Chris St. Clair is a junior from Nashville studying political science and English. An aspiring journalist, Chris loves a good story and is always writing something. Chris especially loves to write about the intersections of politics and technology, science, and culture. He also plays the drums and is probably tapping his hands on something right now.
Each fall, thousands of Vanderbilt students, staff, and faculty wait in a line that snakes around the Medical Center and Langford Auditorium for a free seasonal flu shot.
The controlled chaos that is Flulapalooza is actually one of the university’s proudest achievements; what started as a practice run for a mass vaccination drill has become a record-smashing annual event. Attendance levels routinely total in the thousands, with last September’s numbers rounding out at nearly 14,000.
But with new reports questioning the efficacy of this year’s vaccination, was waiting in that line worth it?
In short, yes — but not because the shot might keep you from getting the flu.
The flu shot actually has an iffy track record when it comes to preventing illness. The CDC currently estimates that when the vaccine is at its best, the risk of influenza in the population falls between 40% and 60%.
This year, the vaccine doesn’t even fall within the CDC’s range. Effectiveness estimates for the 2017-2018 shot have been a point of contention this season, but the most recent numbers suggest a rate somewhere around 30%.
Annual flu shots are typically hit or miss because the vaccine creators mismatch the treatment to that year’s disease. Creating the seasonal flu shot is an elaborate guessing game of sorts in which scientists use the best available data to target a specific strain or strains. The gamble pays off some years, and in other years, it doesn’t.
But the flu shot is occasionally less effective for a different reason: errors in manufacturing. Like any other consumer product, vaccines are susceptible to quality control problems. Even if the manufacturers get the strain right, errors in the production process can actually weaken the overall success of the vaccine.
Experts suspect that a production error is what caused this year’s vaccine to perform so poorly. In an interview for Boston.com, infectious disease expert Dr. Paul Sax said that the version of the vaccine being distributed around the country is designed to treat H3N2, which is the predominant strain this season.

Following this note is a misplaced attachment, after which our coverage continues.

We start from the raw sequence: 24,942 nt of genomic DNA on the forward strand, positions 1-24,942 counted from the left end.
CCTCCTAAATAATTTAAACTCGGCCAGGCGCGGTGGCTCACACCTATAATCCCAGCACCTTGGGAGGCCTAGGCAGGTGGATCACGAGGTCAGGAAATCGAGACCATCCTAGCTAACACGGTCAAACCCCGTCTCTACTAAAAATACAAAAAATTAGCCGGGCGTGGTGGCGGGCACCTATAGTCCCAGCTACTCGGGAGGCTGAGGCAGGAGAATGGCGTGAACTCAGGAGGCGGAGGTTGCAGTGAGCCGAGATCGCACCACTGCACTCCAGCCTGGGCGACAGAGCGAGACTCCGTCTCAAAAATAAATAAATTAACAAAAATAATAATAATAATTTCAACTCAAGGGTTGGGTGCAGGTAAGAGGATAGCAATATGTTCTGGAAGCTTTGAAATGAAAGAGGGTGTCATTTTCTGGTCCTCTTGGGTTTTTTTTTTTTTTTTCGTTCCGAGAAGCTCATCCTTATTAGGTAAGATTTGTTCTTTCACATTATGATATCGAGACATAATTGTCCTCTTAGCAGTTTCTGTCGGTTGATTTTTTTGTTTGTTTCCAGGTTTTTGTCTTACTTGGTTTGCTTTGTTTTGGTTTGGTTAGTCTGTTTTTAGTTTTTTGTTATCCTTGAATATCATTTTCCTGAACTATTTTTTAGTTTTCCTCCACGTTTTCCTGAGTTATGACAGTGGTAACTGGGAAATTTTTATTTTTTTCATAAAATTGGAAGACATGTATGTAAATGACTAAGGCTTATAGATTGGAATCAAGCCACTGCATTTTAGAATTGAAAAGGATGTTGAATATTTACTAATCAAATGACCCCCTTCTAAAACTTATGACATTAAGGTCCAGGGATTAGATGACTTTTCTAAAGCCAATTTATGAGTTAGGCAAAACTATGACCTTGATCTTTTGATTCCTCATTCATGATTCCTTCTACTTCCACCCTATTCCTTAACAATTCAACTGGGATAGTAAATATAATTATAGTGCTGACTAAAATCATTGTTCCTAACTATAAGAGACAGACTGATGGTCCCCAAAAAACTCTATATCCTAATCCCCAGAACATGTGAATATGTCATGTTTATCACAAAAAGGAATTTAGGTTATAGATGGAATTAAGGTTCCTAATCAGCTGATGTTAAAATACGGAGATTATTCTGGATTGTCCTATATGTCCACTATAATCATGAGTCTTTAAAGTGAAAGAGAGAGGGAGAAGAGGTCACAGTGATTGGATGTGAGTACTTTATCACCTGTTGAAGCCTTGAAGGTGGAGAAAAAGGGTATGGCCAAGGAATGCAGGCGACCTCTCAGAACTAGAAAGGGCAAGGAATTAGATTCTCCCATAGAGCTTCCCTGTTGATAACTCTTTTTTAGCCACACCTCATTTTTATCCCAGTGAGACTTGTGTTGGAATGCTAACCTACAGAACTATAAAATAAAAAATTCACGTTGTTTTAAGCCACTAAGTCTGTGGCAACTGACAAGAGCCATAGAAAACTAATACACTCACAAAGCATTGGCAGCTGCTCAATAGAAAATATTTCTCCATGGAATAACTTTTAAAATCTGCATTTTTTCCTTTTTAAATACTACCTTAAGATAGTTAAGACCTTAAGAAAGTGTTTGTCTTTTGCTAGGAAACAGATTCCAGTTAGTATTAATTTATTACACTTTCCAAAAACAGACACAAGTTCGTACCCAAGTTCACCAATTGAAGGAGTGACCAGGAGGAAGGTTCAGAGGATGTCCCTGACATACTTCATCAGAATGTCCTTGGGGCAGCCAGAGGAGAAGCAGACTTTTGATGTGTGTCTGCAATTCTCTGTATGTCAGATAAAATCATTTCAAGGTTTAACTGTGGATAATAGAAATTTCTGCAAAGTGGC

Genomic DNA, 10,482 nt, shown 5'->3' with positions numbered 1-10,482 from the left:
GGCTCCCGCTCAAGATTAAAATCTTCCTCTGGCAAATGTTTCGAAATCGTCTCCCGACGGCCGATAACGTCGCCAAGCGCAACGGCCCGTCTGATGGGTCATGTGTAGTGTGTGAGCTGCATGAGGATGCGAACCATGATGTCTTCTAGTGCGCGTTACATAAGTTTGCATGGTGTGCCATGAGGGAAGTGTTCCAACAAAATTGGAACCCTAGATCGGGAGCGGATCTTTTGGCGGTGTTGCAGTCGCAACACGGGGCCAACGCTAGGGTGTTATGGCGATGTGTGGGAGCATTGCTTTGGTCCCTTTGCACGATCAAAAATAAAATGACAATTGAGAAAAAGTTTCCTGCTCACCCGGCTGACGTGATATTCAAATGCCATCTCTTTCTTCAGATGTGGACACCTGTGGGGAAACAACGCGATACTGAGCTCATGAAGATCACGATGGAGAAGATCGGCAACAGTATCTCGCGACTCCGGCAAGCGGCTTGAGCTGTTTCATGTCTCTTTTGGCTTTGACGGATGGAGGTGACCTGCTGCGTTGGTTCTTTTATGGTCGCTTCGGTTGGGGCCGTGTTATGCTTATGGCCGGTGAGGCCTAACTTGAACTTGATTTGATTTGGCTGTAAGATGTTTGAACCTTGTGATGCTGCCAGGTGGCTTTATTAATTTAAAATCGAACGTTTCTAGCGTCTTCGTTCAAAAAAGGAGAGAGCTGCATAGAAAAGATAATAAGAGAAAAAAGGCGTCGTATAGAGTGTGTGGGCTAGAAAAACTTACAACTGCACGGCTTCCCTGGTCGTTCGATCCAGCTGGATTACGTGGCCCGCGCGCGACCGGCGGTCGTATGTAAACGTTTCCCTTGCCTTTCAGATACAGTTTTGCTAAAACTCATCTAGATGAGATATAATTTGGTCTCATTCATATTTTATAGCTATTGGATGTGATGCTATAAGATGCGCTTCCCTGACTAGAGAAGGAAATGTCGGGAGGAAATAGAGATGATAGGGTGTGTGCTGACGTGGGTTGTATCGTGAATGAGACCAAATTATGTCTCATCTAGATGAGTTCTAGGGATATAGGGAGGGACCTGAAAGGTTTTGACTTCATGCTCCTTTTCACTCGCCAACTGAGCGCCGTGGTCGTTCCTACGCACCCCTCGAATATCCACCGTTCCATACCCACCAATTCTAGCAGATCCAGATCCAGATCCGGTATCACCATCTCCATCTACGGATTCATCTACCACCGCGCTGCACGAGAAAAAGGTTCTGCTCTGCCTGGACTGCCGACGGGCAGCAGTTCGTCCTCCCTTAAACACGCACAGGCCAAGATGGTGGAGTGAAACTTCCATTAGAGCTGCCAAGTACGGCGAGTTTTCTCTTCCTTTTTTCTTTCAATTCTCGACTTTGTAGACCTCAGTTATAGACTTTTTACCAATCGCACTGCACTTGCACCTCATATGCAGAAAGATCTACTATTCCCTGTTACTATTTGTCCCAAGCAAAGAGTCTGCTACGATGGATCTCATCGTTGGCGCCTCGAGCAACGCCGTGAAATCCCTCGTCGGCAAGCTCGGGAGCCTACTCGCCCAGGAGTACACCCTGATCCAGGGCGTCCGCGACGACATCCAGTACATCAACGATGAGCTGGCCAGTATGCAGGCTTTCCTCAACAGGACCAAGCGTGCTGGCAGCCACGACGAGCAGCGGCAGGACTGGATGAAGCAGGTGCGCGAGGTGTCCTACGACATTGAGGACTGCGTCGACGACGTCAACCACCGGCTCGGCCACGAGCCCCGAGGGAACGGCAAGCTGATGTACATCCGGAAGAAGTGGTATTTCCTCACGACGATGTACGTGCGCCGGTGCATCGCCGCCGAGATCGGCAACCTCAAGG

“It’s not that we got the H3N2 wrong,” said Sax. “It’s that the way that we make the vaccine somehow makes it less effective against the H3N2.”
With that information, it would be easy to cast off your Flulapalooza venture as a bust. Even if you’ve got the vaccine coursing through your veins, you’ve still got a pretty good chance of getting the flu. So why do doctors still insist that you get the shot?
It turns out that flu vaccines that don’t prevent the flu make flu symptoms less severe. Doctors don’t fully understand why ineffective flu vaccines still “work” to an extent, but the evidence in support of the idea is overwhelming. One study published in the American Society of Microbiology found that the severity of influenza symptoms in vaccinated patients “was significantly lower… as compared to those who had not [been vaccinated.]”
Vanderbilt’s own infectious disease guru and spokesperson, Dr. William Schaffner, often makes this the crux of his famous “get your shot” argument. In one interview for Consumer Reports, Schaffner said that even if you get the flu, with the vaccine, “you’re less likely to have complications, less likely to be admitted to the hospital, and less likely to die.”
That’s all not to mention that vaccinated persons do still have a (pretty small) chance of not getting the flu should they come in contact with the flu — and in the decidedly germ-filled environment of college campuses like Vanderbilt, the odds of contact are high.
And while it may not necessarily be the case at Vandy, college students are among the least likely segment to get the flu shot. In 2016, the National Foundation of Infectious Disease found that vaccination rates on college campuses in the U.S. were “strikingly low,” hovering between 8% and 39%. Students who met up with old friends from home over the holidays and haven’t gotten the shot yet might want to reconsider.
So Commodores who made it out to Flupalooza didn’t exactly waste their time; even if they do get the flu, their symptoms will be less severe for a shorter period of time.
As for those who couldn’t make it or didn’t want to deal with the crowds, now is a better time than never. On Friday, the Metro Public Health Department announced that they will be providing free flu shots on a first come, first serve basis at all of their 89 clinics.
Image courtesy of Vanderbilt University.